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Panasonic Viera TX-37LXD85 37in LCD TV
Whenever we review a 37in TV from Panasonic, we always find it unusually interesting. Not because we really need to get out more (!), but because this is the only screen size where Panasonic offers both LCD and plasma options. So there's always the added frisson of trying to figure out which technology is working the best.
We've previously looked at and been very impressed by Panasonic's entry-level 37in plasma set, the TH-37PX80. So it's fair to say that the gauntlet has well and truly been thrown down for the brand's cheapest 37in LCD TV, the 37LXD85.
Aesthetically, at least, the 37LXD85 gets off to a good start, looking marginally cuter than the 37PX80 on account of its tasteful metallic arc sweeping along the TV's bottom edge. The plasma model is rather monotone by comparison.
In connection terms I could find nothing to tell the two TVs apart. Which is no bad thing, as they're both pretty well stocked. Heading things up are three HDMIs, all able to take 1080p/24 feeds from Blu-ray players; an SD card slot for playback of JPEG stills; a couple of SCARTs; and a D-Sub PC port.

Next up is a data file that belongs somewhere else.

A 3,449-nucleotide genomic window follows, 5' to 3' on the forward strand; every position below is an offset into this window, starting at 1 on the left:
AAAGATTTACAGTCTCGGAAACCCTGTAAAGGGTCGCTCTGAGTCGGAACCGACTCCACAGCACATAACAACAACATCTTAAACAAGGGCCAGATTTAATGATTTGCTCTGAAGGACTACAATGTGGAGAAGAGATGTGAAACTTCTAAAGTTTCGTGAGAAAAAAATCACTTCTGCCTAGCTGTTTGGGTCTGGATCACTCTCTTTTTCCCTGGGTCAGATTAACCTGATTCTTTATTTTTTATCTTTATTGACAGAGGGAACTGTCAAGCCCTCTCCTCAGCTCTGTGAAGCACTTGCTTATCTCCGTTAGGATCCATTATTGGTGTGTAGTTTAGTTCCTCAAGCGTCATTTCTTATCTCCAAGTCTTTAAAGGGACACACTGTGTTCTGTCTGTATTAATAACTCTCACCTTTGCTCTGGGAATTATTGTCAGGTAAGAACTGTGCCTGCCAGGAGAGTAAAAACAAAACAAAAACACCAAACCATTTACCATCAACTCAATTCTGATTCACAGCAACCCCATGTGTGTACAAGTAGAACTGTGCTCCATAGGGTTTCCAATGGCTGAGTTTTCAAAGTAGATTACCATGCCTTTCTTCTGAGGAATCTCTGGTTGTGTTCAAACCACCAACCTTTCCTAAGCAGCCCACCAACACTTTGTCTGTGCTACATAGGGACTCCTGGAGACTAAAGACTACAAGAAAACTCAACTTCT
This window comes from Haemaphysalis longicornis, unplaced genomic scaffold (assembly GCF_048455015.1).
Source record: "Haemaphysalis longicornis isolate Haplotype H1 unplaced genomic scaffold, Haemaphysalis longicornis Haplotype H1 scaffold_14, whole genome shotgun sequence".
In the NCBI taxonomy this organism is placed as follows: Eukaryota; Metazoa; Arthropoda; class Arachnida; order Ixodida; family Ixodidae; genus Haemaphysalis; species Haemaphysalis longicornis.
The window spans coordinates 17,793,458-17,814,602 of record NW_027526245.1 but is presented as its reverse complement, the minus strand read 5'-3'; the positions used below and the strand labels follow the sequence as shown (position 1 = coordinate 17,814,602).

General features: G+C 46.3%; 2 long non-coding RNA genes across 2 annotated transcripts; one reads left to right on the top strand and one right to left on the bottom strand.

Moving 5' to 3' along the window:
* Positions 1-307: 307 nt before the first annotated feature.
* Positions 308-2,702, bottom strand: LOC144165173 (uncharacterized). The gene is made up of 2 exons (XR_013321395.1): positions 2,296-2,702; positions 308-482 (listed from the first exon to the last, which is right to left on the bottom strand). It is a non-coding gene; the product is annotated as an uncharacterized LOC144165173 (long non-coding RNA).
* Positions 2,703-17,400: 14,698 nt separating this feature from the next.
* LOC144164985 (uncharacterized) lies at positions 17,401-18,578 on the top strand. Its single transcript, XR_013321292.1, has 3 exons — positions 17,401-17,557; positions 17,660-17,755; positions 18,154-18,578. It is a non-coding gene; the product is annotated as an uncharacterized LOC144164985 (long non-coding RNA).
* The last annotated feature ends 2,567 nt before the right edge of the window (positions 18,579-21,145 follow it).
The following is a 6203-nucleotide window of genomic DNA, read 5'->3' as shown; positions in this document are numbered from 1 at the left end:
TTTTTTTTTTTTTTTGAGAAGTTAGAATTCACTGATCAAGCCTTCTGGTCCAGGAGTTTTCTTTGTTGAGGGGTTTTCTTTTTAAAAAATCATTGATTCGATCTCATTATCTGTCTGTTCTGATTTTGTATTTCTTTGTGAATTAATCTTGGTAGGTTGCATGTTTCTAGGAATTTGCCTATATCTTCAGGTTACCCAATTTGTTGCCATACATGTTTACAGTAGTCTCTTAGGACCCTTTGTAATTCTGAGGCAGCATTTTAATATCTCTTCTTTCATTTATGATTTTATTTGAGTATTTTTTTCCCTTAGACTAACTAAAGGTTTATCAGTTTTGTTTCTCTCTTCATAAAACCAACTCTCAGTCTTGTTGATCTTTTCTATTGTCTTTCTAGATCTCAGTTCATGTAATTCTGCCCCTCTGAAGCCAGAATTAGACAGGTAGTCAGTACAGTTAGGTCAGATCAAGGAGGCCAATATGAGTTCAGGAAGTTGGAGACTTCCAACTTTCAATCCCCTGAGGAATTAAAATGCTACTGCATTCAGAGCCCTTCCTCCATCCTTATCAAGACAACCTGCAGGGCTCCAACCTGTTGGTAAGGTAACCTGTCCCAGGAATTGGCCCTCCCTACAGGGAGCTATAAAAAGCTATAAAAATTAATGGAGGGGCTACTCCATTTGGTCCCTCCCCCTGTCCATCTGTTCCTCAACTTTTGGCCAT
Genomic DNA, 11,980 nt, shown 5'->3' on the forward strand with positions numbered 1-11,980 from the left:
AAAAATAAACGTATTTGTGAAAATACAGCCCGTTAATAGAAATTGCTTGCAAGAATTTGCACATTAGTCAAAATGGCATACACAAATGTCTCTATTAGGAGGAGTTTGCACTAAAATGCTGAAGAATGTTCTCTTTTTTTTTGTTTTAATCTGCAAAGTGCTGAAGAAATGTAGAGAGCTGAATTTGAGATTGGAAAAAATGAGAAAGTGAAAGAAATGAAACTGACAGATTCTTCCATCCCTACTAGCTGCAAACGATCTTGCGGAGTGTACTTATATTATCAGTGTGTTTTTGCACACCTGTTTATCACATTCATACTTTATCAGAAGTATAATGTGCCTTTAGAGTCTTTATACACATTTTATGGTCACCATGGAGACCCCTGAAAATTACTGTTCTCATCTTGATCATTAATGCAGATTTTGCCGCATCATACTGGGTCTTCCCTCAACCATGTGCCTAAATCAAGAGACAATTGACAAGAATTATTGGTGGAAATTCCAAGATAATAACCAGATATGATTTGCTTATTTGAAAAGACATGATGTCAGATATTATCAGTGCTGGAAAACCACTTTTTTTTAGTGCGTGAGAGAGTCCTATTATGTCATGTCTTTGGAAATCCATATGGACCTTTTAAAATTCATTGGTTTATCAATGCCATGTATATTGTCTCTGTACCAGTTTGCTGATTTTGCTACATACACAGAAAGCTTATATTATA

As with the 37PX80, though, the 37LXD85's HDMI sockets aren't fully up to HDMI v1.3 spec, since they can't take in the x.v.Colour picture format. Just as well, then, that this format remains rather elusive in the AV world.
Looking at other key 37LXD85 specifications, there are a couple of potentially significant differences between it and its plasma sibling. For starters, its claimed contrast ratio is ‘only' 10,000:1 vs the 37PX80's 15,000:1. What's more, the 37LXD85's maximum contrast ratio is only achieved courtesy of a dynamic backlight arrangement whereby the image's brightness is reduced during dark scenes to improve black level response. The 37PX80's contrast, on the other hand, is a ‘native' one, requiring no reduction in brightness during dark scenes.
The 37LXD85 does have the edge on resolution, though, with 1,366 x 768 pixels versus the 37PX80's 1,024 x 720. However, this advantage isn't necessarily as clear cut as it first appears. For in both cases images will have to be rescaled to fit the screen (introducing potential video noise) during both standard and high definition viewing. And while the plasma's resolution seems ‘squarer' in aspect ratio terms than the full 16:9 ratio of the 37LXD85, Panasonic actually stretches its plasma pixels horizontally to give itself greater flexibility when it comes to balancing the red, green and blue colour components. The result is a supposedly more natural, video-friendly palette.
It should be added here, of course, that while the 37LXD85's 1,366 x 768 resolution is higher than that of Panasonic's 37PX80, it falls short of the ‘Full HD' 1,920 x 1,080 level now offered by the majority of other 37in LCD TVs.